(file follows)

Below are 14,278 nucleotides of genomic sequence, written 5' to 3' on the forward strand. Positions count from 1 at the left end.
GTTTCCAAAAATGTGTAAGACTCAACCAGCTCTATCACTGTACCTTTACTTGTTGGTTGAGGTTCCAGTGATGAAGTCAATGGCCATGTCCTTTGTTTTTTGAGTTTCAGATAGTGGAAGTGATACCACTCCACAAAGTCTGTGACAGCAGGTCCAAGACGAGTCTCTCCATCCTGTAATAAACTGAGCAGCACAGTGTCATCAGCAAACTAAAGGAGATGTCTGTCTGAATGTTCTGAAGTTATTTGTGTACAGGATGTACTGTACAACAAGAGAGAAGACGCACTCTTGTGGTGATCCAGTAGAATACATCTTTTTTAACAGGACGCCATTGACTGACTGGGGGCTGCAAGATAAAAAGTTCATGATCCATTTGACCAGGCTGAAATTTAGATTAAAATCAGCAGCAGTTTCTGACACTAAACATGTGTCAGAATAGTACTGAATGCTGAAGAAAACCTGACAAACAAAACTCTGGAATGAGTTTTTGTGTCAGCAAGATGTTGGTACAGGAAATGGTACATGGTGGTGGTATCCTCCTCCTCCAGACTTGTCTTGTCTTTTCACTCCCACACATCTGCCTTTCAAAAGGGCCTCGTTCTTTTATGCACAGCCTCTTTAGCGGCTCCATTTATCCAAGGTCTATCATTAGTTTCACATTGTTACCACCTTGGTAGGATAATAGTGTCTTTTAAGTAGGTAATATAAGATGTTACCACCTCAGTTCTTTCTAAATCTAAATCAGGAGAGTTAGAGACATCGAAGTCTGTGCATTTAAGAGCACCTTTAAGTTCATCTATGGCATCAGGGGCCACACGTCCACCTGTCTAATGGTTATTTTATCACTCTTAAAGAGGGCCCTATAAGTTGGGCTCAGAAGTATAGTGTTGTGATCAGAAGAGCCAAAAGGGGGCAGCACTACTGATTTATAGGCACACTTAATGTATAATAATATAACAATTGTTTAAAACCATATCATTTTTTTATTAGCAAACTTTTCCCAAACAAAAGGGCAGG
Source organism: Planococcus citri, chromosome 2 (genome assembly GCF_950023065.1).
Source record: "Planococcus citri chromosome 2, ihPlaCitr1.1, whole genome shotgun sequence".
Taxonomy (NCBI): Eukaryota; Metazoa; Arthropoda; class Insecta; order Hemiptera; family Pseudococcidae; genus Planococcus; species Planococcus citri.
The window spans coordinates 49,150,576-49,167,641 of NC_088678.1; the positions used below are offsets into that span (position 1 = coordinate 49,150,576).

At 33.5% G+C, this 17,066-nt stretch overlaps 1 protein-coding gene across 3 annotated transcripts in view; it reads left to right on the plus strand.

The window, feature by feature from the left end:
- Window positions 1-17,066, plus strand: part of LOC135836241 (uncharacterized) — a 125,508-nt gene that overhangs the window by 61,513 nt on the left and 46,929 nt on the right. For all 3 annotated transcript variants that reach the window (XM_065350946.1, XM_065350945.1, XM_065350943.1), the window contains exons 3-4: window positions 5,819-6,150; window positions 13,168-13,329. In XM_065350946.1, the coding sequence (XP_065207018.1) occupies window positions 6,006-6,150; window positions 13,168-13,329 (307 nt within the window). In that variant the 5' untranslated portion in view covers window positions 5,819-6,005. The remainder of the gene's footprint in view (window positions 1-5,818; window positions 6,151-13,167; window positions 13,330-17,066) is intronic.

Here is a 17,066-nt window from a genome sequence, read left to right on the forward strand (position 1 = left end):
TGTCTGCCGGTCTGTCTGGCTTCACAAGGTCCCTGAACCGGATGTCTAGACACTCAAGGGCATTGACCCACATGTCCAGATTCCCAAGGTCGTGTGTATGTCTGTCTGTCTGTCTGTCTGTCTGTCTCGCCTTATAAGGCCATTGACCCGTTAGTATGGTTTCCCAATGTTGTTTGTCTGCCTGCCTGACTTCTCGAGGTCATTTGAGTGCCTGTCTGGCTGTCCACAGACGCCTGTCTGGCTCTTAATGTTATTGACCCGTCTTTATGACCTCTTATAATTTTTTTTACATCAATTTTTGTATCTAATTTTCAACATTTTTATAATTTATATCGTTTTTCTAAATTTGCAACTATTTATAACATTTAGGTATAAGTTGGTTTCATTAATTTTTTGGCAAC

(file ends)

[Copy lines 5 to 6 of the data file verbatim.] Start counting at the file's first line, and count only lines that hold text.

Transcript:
Taxonomy (NCBI): Eukaryota; Metazoa; Arthropoda; class Insecta; order Hemiptera; family Pseudococcidae; genus Planococcus; species Planococcus citri.
The window spans coordinates 49,150,576-49,167,641 of NC_088678.1; the positions used below are offsets into that span (position 1 = coordinate 49,150,576).